One of the most significant obstacles in carrying out rebuttal research is lack of access to critical information. Activists are unlikely to discover what discussions have taken place with state agents or to have access to internal documents of the company for example. In such cases, activists can help by reframing the issue and forcing the company into a response position. It is effective to challenge what the company ought reasonably to have known and done. If the local police shot at protestors around a mine site, investigate the nature of discussions with police; if none, why not? If there were discussions what is disclosed? If you did not know, you ought to have done. If you did not act, you ought to have done so. Turn denial and claims of ignorance into the problem.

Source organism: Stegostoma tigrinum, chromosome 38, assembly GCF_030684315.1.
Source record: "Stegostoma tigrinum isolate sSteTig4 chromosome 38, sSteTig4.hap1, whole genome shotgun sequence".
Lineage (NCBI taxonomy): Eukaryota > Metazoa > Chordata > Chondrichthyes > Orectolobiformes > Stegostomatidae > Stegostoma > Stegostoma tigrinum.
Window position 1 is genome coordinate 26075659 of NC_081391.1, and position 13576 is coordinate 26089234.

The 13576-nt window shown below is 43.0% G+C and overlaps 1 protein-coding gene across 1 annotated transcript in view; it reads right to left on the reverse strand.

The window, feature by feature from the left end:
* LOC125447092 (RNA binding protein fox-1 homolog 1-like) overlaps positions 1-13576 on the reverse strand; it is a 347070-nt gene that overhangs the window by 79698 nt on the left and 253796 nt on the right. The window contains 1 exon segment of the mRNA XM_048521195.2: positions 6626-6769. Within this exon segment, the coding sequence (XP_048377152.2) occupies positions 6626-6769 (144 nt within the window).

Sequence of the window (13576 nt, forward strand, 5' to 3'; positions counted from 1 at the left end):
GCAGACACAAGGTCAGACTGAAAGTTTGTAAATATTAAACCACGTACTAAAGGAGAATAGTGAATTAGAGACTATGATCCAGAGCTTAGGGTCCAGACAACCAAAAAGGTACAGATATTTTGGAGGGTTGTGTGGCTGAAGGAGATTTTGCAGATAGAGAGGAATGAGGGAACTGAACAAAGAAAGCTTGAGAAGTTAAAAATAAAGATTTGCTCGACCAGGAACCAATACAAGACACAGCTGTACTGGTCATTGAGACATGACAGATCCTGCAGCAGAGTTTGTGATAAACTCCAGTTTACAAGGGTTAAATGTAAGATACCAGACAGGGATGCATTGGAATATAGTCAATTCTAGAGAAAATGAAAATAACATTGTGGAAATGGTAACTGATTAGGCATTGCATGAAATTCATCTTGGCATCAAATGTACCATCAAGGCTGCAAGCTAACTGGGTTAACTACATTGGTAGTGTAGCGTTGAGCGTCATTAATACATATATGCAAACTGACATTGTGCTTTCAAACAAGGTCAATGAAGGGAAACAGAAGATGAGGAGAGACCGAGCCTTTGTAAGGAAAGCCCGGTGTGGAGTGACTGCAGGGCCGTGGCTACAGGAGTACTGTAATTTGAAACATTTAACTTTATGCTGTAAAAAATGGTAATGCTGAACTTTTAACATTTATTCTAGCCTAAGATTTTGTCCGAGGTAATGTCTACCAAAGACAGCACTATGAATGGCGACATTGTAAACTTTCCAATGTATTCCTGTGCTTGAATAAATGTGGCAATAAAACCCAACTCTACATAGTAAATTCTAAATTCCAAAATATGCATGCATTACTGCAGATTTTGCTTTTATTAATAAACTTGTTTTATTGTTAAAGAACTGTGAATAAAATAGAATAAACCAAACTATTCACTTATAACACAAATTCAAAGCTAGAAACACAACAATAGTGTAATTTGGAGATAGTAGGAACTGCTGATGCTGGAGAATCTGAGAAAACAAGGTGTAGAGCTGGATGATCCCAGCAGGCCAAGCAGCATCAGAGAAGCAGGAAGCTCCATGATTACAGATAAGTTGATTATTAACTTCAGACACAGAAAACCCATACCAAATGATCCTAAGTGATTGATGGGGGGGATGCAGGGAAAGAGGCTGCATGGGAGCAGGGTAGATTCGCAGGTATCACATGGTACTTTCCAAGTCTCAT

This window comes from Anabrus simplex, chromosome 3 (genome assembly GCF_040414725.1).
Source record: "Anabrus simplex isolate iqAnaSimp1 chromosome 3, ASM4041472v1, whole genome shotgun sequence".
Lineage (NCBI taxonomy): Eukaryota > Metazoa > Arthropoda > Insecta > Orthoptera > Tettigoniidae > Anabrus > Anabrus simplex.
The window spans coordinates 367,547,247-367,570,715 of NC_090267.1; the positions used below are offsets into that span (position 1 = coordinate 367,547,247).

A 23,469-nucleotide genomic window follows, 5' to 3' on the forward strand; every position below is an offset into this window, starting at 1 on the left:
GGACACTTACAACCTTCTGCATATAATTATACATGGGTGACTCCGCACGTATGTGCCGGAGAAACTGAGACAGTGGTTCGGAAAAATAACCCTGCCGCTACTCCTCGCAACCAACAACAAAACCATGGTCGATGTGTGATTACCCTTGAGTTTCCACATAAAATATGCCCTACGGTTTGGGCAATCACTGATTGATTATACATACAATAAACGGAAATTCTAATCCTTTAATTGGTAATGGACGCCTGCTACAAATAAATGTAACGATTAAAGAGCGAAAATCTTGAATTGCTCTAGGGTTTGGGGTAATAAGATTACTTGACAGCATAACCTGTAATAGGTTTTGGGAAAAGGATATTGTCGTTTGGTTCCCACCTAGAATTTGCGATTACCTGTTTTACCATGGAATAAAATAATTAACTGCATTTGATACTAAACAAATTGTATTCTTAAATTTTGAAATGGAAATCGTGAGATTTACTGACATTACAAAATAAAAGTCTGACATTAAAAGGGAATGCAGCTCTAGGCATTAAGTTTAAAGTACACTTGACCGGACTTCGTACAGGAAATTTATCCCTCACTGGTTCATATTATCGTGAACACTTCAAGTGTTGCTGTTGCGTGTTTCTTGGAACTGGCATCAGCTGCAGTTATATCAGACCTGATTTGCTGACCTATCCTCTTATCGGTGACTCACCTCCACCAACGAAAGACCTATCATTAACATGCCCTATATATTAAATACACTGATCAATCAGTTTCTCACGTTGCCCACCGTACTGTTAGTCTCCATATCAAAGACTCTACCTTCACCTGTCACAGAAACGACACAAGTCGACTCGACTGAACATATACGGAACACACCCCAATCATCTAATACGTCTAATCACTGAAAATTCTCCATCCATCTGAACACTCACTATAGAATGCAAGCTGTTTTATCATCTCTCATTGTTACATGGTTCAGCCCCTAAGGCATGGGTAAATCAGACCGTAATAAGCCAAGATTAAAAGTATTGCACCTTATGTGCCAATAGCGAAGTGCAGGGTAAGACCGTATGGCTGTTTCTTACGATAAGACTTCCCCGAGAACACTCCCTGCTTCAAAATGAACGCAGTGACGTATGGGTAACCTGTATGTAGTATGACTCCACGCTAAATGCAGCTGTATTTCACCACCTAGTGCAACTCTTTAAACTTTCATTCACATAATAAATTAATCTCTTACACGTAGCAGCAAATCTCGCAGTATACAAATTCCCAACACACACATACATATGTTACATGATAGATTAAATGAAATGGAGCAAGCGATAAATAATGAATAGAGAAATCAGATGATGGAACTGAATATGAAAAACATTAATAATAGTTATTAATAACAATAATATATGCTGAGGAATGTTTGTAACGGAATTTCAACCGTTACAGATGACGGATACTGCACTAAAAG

While it can be effective to reframe a specific case, it may also be useful – when faced with corporate denials and obfuscations – to examine the company’s track record more widely. Showing a pattern of action of inaction can shift the perception of regulators, customers or shareholders.

Use due diligence standards to question failures of knowledge and action. Using legal concepts such as duty of care and negligence can also help to reframe the actions and failures of the company, and call their protestations of non-responsibility into question. In some cases, turning the corporate claims into the problem can be the first step to legislative reforms [see section x]